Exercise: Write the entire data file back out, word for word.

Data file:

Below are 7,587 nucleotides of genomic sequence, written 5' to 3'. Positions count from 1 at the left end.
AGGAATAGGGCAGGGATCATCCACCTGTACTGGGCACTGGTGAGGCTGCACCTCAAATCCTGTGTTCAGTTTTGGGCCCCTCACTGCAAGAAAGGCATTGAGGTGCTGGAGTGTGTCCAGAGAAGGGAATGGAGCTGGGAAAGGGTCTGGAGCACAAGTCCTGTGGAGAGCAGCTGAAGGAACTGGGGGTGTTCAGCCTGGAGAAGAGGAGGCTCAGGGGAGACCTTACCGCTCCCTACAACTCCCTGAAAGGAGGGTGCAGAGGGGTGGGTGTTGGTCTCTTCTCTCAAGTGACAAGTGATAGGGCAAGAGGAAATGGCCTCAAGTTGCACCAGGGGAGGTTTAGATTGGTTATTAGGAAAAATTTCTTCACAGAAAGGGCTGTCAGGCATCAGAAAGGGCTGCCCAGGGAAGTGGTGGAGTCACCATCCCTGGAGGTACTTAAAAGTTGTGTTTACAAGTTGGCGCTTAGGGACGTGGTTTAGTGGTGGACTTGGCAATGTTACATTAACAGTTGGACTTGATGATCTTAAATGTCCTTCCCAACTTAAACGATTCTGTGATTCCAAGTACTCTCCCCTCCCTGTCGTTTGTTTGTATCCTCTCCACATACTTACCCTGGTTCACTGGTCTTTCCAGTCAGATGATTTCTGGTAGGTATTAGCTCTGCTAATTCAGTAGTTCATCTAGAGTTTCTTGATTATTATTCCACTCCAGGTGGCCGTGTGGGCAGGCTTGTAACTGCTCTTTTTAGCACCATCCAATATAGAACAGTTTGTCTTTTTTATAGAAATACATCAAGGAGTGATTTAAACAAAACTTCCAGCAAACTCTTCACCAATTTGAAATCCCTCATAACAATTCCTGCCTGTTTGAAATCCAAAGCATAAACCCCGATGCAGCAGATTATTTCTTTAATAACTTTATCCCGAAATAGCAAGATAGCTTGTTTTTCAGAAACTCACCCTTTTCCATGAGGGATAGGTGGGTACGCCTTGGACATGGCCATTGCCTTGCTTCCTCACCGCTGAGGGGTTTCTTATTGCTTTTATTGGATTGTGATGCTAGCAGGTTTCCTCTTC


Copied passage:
Below are 7,587 nucleotides of genomic sequence, written 5' to 3'. Positions count from 1 at the left end.
AGGAATAGGGCAGGGATCATCCACCTGTACTGGGCACTGGTGAGGCTGCACCTCAAATCCTGTGTTCAGTTTTGGGCCCCTCACTGCAAGAAAGGCATTGAGGTGCTGGAGTGTGTCCAGAGAAGGGAATGGAGCTGGGAAAGGGTCTGGAGCACAAGTCCTGTGGAGAGCAGCTGAAGGAACTGGGGGTGTTCAGCCTGGAGAAGAGGAGGCTCAGGGGAGACCTTACCGCTCCCTACAACTCCCTGAAAGGAGGGTGCAGAGGGGTGGGTGTTGGTCTCTTCTCTCAAGTGACAAGTGATAGGGCAAGAGGAAATGGCCTCAAGTTGCACCAGGGGAGGTTTAGATTGGTTATTAGGAAAAATTTCTTCACAGAAAGGGCTGTCAGGCATCAGAAAGGGCTGCCCAGGGAAGTGGTGGAGTCACCATCCCTGGAGGTACTTAAAAGTTGTGTTTACAAGTTGGCGCTTAGGGACGTGGTTTAGTGGTGGACTTGGCAATGTTACATTAACAGTTGGACTTGATGATCTTAAATGTCCTTCCCAACTTAAACGATTCTGTGATTCCAAGTACTCTCCCCTCCCTGTCGTTTGTTTGTATCCTCTCCACATACTTACCCTGGTTCACTGGTCTTTCCAGTCAGATGATTTCTGGTAGGTATTAGCTCTGCTAATTCAGTAGTTCATCTAGAGTTTCTTGATTATTATTCCACTCCAGGTGGCCGTGTGGGCAGGCTTGTAACTGCTCTTTTTAGCACCATCCAATATAGAACAGTTTGTCTTTTTTATAGAAATACATCAAGGAGTGATTTAAACAAAACTTCCAGCAAACTCTTCACCAATTTGAAATCCCTCATAACAATTCCTGCCTGTTTGAAATCCAAAGCATAAACCCCGATGCAGCAGATTATTTCTTTAATAACTTTATCCCGAAATAGCAAGATAGCTTGTTTTTCAGAAACTCACCCTTTTCCATGAGGGATAGGTGGGTACGCCTTGGACATGGCCATTGCCTTGCTTCCTCACCGCTGAGGGGTTTCTTATTGCTTTTATTGGATTGTGATGCTAGCAGGTTTCCTCTTC